What is America’s proper place in the world? For a nation whose decisions shape the world’s future, especially a nation that is also embroiled in several wars and faces severe economic, budgetary, and financial challenges, this question should be at the front of our collective mind. Yet it is not. Instead we see partisan bickering and a complete evasion of this critically important question. While leaders from both parties spew shallow talking points and engage in ad hominem attacks, the true hallmark of democracy is vibrant debate. As we continue to avoid constructive debate on critical issues—especially foreign, economic, and national security policy—the future of our country and our ideals will slip out of our hands.
Why are we worried about the slippage of our country? Because we believe in our ideals. This is neither blind patriotism nor arrogance. The principles our nation was founded upon, embodied in the Declaration of Independence and the Constitution, make the world a better, safer, and more prosperous place. Although we possess a measured pride in our country for making great leaps in fulfillment of these principles, we are more proud of the ideals themselves—individual liberty, limited government, economic freedom, the rule of law—and the positive impact that they have had in each of the corners of the world. Our country, by virtue of our economic engine, has a responsibility to safeguard these fundamentally sound principles both at home and abroad. Failure to exercise our power prudently in pursuit of our ideals will irreparably damage these fundamental principles. Thus, we hope that our nation will continue to act responsibly in defense of these principles.
Pride in ideals and in the country that strives to embody them is not a revolutionary concept. From Saratoga to Gettysburg to Normandy to Iwo Jima, the pages of our history are filled with the stories of people who died for a cause. After the Second World War, leadership of the free world was thrust onto a victorious America by virtue of our economic strength. Yet we believe that, since then, we have lost the trail. Many of our actions have failed to live up to our principles. Even more concerning however, is that the principles we pride ourselves on no longer shape our policy. We feel that we are doing the valiant men and women who fought for their values a disservice by leading the engine of freedom, America, without being rooted firmly in our ideals.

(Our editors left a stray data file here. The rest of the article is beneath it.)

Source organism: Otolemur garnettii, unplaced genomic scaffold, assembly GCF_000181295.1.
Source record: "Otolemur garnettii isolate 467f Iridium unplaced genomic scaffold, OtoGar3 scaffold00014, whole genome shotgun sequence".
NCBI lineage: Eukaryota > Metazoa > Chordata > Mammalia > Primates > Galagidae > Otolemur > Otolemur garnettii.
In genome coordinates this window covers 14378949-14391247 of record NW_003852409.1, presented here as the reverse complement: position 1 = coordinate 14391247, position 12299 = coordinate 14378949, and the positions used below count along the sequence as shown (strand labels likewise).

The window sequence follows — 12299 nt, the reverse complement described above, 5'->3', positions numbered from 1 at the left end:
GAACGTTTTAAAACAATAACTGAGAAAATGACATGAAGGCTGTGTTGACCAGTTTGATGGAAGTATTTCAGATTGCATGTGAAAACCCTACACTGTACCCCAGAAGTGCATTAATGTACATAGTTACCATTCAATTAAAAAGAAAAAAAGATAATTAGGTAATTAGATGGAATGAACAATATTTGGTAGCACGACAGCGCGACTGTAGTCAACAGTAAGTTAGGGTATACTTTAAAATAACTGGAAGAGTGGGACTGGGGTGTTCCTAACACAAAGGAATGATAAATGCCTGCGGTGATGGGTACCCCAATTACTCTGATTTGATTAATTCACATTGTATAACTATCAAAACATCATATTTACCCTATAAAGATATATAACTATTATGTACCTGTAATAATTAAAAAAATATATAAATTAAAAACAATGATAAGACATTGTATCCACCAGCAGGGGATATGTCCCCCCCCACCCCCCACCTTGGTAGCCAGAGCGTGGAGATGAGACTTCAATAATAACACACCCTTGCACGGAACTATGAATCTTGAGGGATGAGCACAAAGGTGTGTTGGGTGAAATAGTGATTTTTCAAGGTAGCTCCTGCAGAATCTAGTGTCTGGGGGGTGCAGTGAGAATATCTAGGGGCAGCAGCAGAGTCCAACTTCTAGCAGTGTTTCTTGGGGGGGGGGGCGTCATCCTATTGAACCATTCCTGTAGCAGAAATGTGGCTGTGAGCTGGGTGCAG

But simply honoring our principles and acknowledging broader policy aims are only the first steps in policymaking; questions remain. If we believe in our principles, do we believe in spreading them abroad by force? Should we seek to inculcate them into other countries by nonviolent means, or do we believe they will be adopted with increasing prosperity? Are we damaged by our associations with heinous countries and unfair commissions in the United Nations, or is our membership in the organization a mutually beneficial vehicle of leadership? Is it important to support countries with similar principles, or should we support countries that satisfy our interests, regardless of moral considerations?
These are questions that must be answered. Yet there is far too little debate. Problems are poorly defined and solutions are unclear or ill-formed. Politicians and the media tend to avoid asking these questions and instead revert to talking points and sentimentalist rhetoric when discussing our nation’s policies. They skip the tough question of “Why” and proceed to “How” while even ignoring the “What”. The result is a dangerously shallow foreign policy debate that forgets the critical connection between domestic and foreign affairs. What has caused this failure of leadership? Simple—the tough questions are not asked in the places that educate these leaders—the universities. We believe that our national discourse has greatly suffered because constructive debate on foreign, economic, and national security policy has been lost in universities across the country.
Here enters this chapter of the Alexander Hamilton Society. AHS is a national membership organization dedicated to promoting constructive debate on basic principles of American foreign policy and the effects on contemporary issues. Because we do not believe that the policy consequences of our ideals are always clear, we do not advocate specific answers to these contemporary questions.
Dynamic debate is essential, and college campuses must serve as the starting place to rebuild this discourse. This chapter hopes to do its part to build a network of committed, proud American policymakers, by sponsoring major on-campus debates featuring professors and other experts around the world and by providing opportunities like seminars and internships for our members. Through our efforts, we can improve the national dialogue—and therefore the quality of policy-making—on crucial issues in foreign, economic, and national security policy.
Molly A. Wehlage ‘13 is a government concentrator in Dunster House. Zachary A. Young ‘14 is a mathematics concentrator in Pforzheimer House. They are co-presidents of the Harvard chapter of the Alexander Hamilton Society.